Whenever I’ve written about Claire McCaskill, I’ve always described her as a neoliberal. The purpose of her posturing on today’s Face the Nation is a reminder to her base of mostly white conservative liberals or ex-moderate Republicans, not to lump her in with a possibly rising progressive tide in the Senate.
Anyone who is looking at the Democratic landscape over the next two years should remember this interview by McCaskill’s as only one instance of a neoliberal Democrat staking out territory. Our party has a LOT of neoliberal Democrats at the moment, and few, if any, will willingly cede any ground to fellow Democrats on the left, no matter the polling or what the election results really mean.
This posturing of hers ahead of a likely run for governor doesn’t bode well for her less well-to-do constituents, especially if she ends up breaking with Democrats to vote with Mitch McConnell from here on out.
She’s right about one thing, though, “… [the 2014 election] was a message from the American people.” What she isn’t right about, however, is that message’ interpretation.
McCaskill, given the state of Missouri race relations at the moment and what she is said to have done behind the scenes, brings very little hope for improvement in the intermediate term. It’ll be a good thing when Jay Nixon finally leaves office. A replacement of Nixon by McCaskill will only mean more of the same, or worse.
I’ve seen several pieces of reporting on McCaskill and her behind the scenes involvement in attempting to get the DOJ to halt its investigation in Ferguson. With Dems like that…
Sen. Claire McCaskill Distances Herself From Obama, Senate Democrats
November 16, 2014
WASHINGTON — Missouri Democratic Sen. Claire McCaskill reiterated on Sunday that she is unhappy with both the leader of her party in the Senate and with President Barack Obama’s plan to take unilateral action on immigration reform. McCaskill’s tone will likely help fuel speculation that she is considering a bid for governor of Missouri, a traditionally Republican-leaning state, in 2016.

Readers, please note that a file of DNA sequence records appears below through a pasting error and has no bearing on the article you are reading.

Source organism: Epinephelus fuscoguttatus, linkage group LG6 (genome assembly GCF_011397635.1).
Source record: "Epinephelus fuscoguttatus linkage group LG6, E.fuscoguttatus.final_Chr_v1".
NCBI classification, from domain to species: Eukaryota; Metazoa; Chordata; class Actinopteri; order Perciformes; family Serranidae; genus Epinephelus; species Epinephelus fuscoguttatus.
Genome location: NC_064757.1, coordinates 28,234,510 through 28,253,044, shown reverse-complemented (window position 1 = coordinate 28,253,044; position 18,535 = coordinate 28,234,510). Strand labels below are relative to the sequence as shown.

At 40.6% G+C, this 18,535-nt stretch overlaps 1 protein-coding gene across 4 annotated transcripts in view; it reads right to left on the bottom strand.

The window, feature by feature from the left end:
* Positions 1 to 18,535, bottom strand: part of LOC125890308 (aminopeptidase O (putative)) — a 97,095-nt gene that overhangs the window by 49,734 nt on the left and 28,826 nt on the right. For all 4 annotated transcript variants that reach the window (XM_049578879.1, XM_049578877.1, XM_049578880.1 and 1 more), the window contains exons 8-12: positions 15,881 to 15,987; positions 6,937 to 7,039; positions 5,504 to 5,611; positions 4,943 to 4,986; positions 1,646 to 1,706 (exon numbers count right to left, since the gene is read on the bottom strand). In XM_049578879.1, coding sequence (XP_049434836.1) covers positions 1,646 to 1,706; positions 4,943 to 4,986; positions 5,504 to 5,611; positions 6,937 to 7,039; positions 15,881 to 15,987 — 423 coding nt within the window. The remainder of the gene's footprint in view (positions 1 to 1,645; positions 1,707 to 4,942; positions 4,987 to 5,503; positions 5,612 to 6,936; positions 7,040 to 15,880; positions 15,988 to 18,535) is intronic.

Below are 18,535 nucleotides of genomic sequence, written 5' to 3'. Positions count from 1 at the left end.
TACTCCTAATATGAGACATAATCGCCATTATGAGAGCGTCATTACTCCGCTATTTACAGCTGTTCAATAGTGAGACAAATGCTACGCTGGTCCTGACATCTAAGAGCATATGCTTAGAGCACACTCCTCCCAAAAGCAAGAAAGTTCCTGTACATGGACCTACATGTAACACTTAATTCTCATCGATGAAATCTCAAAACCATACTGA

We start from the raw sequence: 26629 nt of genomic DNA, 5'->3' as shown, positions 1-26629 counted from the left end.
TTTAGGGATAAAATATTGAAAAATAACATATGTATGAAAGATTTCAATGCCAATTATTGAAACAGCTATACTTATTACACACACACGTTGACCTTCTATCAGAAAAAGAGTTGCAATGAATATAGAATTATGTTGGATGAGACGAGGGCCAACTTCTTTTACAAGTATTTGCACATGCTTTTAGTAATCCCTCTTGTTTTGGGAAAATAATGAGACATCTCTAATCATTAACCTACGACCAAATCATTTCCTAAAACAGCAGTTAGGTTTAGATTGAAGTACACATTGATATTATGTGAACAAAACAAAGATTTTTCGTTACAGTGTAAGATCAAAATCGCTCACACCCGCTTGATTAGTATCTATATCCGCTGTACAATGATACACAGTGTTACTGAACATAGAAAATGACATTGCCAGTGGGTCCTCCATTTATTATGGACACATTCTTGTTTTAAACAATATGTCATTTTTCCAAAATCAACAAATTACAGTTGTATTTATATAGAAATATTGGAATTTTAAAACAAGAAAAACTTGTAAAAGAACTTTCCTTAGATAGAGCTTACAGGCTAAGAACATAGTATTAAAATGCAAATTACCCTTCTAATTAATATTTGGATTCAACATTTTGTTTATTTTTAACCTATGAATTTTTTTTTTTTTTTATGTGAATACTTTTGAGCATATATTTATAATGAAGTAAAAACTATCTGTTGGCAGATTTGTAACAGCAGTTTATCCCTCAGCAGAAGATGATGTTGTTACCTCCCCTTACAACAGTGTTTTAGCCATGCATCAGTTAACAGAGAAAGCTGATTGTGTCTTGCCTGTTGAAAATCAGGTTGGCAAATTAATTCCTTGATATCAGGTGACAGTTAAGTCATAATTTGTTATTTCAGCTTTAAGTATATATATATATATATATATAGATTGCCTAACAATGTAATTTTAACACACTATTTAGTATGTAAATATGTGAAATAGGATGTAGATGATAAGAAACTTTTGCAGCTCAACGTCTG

Appearing on CBS “Face the Nation,” McCaskill was asked about Obama’s plan to use executive action in order to defer the deportation of certain undocumented immigrants. “I’m not crazy about it,” she said, before shifting her criticism to House Speaker John Boehner (R-Ohio) over his refusal to take up an immigration reform bill in the House that was passed by the Senate.
McCaskill also discussed why she did not vote for Harry Reid (D-Nev.) to be the Senate Minority Leader once the majority passes to Republicans in January. “I think [the 2014 election] was a message from the American people,” she said. “Our party got walloped, and I think they’re saying we need to change what we’re doing.”
When asked about Reid’s decision to create a special role for Sen. Elizabeth Warren (D-Mass.) within the leadership ranks, McCaskill again refused to praise Reid. Instead, she reminded host Bob Schieffer that Sen. Jon Tester (D-Mont.), a more moderate senator, was also elected to the Democratic leadership on the same day.
While McCaskill’s comments don’t reflect nearly the ire that Republicans reserve for both Reid’s leadership and Obama’s immigration strategy, they were nonetheless unusual for a Democratic senator on a Sunday talk show.
Click here to finish reading this article on HuffPo
Are Missouri Dems Pushing the DOJ to End Michael Brown Investigation?
Questions have been raised in Ferguson, Mo., about the role of that state’s senior U.S. senator: Did either Sen. Claire McCaskill or her staff communicate to the Department of Justice that it should end its Ferguson investigation after the local grand jury ends its own?
It’s been widely speculated that the St. Louis County grand jury—empaneled by police-connected St. Louis Prosecuting Attorney Bob McCulloch—will not indict Ferguson police Officer Darren Wilson in connection with the Aug. 9 shooting death of a black teenager, 18-year-old Michael Brown.
And now multiple sources tell The Root that a small coterie of elected officials—mostly white Democrats—in Greater St. Louis have been working behind the scenes to bring the controversy surrounding Brown’s killing by Wilson to a quiet end.
According to sources, the effort escalated during the past week after a series of one-sided leaks, favorable to Wilson’s version of events on Aug. 9, appeared in the press.
This week, sources said that McCaskill’s office pushed the Department of Justice to end its investigation after the grand jury’s decision, which, they said, could be announced as early as next week. Ultimately, the DOJ investigation could determine whether or not Wilson violated Brown’s civil rights.
“There are no ifs, ands or buts about it. Senator McCaskill’s office has pushed the Department of Justice to declare an end to the DOJ investigation if a decision of no-indictment is issued by the grand jury,” a high-ranking government official told The Root.
Click here to read the rest of this article on TheRoot.com